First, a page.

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Connecting Trump who moved the real estate market in Greenland

Connecting Trump who moved the real estate market in Greenland


Connecting Trump who moved the real estate market in Greenland
Connecting Trump who moved the real estate market in Greenland 

A year ago, Lars Parsell Pedersen purchased a 120-foot house for $ 368,000. 

In the mid-year of 2019. He sells and deals with an arrangement in under two months, and the sum he raises is finished 

$ 400,000. This makes the yearly return of over 12%, composes The Wall Street Journal. 

"The market is extremely insane," says Pedersen, 48. "There is a tremendous lack of houses, condos, and everything that springs up. 

The spot he portrays isn't London or New York. The occasion happens in Greenland, where the quickly developing capital of Nuuk, with a populace of 18,000, has a genuine blast in the property showcase.
Local brokers say prices could reach higher levels. One reason is the attention the remote Arctic island has received in recent weeks because of Donald Trump's statement.

He said he would offer to "buy Greenland from Denmark" - an offer that was immediately rejected by the Danes.

Most Greenlanders also accepted Trump's suspension as a very inappropriate joke, but real estate agencies in the country say they have stimulated market momentum.

"We usually get two or three prospective buyers from abroad. However, over the week after Trump's speech, more than 10 people contacted us. , Says Larsrak Egged, who owns a real estate agency based in the capital of Greenland.

According to him, most of the advertised properties are sold within a month and find the most attractive buyer in a few days or even hours.

Kenneth Mortensen, a Knock resident, tells The Wall Street Journal that people around the world know little about his homeland, eastern Canada, between the Atlantic Ocean and the Arctic Ocean.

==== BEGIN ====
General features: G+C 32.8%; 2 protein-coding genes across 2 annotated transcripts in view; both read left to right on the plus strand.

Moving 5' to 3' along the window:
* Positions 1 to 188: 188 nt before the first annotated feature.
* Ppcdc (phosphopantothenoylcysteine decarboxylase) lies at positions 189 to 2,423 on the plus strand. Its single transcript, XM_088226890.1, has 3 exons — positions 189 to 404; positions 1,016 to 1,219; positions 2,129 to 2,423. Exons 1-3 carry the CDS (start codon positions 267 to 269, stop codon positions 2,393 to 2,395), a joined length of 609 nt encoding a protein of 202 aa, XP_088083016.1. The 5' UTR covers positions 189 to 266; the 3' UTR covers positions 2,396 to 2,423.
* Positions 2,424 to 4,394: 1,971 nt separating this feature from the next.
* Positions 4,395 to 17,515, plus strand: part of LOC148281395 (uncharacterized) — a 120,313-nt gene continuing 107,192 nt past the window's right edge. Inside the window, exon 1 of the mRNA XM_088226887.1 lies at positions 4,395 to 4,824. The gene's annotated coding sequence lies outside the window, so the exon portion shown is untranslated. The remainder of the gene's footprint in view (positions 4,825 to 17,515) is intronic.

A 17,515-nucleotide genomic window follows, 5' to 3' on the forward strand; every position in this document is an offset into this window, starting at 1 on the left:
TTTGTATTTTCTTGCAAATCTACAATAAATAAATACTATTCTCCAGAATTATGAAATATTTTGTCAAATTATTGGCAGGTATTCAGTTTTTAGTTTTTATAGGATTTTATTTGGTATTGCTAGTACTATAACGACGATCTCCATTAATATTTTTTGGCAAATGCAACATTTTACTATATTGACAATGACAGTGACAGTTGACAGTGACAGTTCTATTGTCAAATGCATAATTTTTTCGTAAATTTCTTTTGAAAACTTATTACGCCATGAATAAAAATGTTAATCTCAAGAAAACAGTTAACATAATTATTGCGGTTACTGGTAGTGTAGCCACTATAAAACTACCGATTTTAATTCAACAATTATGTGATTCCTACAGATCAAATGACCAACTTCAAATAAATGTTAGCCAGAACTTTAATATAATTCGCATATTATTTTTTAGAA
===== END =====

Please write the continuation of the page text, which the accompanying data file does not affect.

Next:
"Most people think we're riding polar bears here and living in a small hut," he says.

However, enthusiasts who want to invest in Greenland real estate must be prepared for some challenges. The first is that the island's land is a collective property and cannot be bought and sold by private entities.

The construction of a house requires permission from the municipality concerned, as the owner only owns the building but not the land under it.

Greenland is the largest island in the world and also the least populated area on the planet. It occupies 2.17 million square kilometers (19 times more than Bulgaria), inhabited by 56,000 people.

Most of them are descendants of the local Inuit. In some parts of Greenland, the sun does not appear for several months in winter and most of the island is covered with ice.

The rocky coastline and inaccessible mountainous terrain make the construction very complex and expensive. For this reason, there are not many roads, and smaller towns and villages (some less than 50 people) are only accessible by plane, water or skiing
There is only one international airport in Greenland, which is located "in the middle of nowhere", and direct flights to the capital Nuuk and the other two major cities Sisimiut and Ilulissat (each with a population of 5,000 people) are not very regular.

Two additional airports are planned to be built in Nuuk and Elissa in the coming years, with locals hoping to boost the country's tourism industry.

Lars Pedersen moved to Greenland in 2011 to work. "Greenland will appeal to you if you like to live in nature. Personally, I am not very adventurous. I like to enjoy the scenery, but from the balcony with a cup of coffee at hand."

Before buying his house, he lived in an apartment provided by the employer. After World War II, many Greenlanders began living in such state-backed housing or local businesses.

This practice has been maintained to this day. In fact, the government is also the largest employer on the island. Other key sectors are fishing and tourism.

In large cities, most people live in multi-story buildings. According to Kenneth Mortensen, living in an apartment is a lot easier because you don't have to remove a lot of snow in the winter. But there are people who prefer single-family homes.

"In the past, there were only a few families who built their houses, but now more people prefer this option," says Danish-born architect Thomas Reyes, who has lived in Greenland for 20 years.

The capital of Nuuk is located on one of the Greenland Peninsula and most of the usable land has already been developed. Land suitable for construction is very difficult.

Since the locals-only own the building and the right to build, the state has the right to reclaim the land. However, this rarely happens, says Reese.

However, the lack of private ownership means that there are no fences between individual properties, and even a small vegetable garden requires a permit from the municipality. More and more people are moving to big cities in search of better education and better jobs, which also leads to higher property prices.

In small cities, the picture is quite different. Some have abandoned homes that no one wants to buy. Many do not have water, sanitation or even electricity.